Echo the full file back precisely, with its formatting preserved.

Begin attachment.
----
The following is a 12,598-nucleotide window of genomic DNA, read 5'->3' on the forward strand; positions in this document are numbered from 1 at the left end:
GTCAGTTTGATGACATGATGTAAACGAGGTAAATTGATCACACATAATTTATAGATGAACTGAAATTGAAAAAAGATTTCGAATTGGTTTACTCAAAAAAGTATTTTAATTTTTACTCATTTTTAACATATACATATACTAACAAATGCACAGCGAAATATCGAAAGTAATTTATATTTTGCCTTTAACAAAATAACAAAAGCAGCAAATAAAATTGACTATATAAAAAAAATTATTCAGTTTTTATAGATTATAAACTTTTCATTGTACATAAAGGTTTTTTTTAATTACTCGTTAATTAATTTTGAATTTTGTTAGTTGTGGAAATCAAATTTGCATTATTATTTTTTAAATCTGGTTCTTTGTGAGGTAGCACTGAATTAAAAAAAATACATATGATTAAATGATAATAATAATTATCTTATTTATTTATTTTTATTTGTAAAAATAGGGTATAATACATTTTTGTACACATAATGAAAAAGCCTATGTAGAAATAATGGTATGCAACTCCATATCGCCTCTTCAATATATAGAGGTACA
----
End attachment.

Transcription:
The following is a 12,598-nucleotide window of genomic DNA, read 5'->3' on the forward strand; positions in this document are numbered from 1 at the left end:
GTCAGTTTGATGACATGATGTAAACGAGGTAAATTGATCACACATAATTTATAGATGAACTGAAATTGAAAAAAGATTTCGAATTGGTTTACTCAAAAAAGTATTTTAATTTTTACTCATTTTTAACATATACATATACTAACAAATGCACAGCGAAATATCGAAAGTAATTTATATTTTGCCTTTAACAAAATAACAAAAGCAGCAAATAAAATTGACTATATAAAAAAAATTATTCAGTTTTTATAGATTATAAACTTTTCATTGTACATAAAGGTTTTTTTTAATTACTCGTTAATTAATTTTGAATTTTGTTAGTTGTGGAAATCAAATTTGCATTATTATTTTTTAAATCTGGTTCTTTGTGAGGTAGCACTGAATTAAAAAAAATACATATGATTAAATGATAATAATAATTATCTTATTTATTTATTTTTATTTGTAAAAATAGGGTATAATACATTTTTGTACACATAATGAAAAAGCCTATGTAGAAATAATGGTATGCAACTCCATATCGCCTCTTCAATATATAGAGGTACA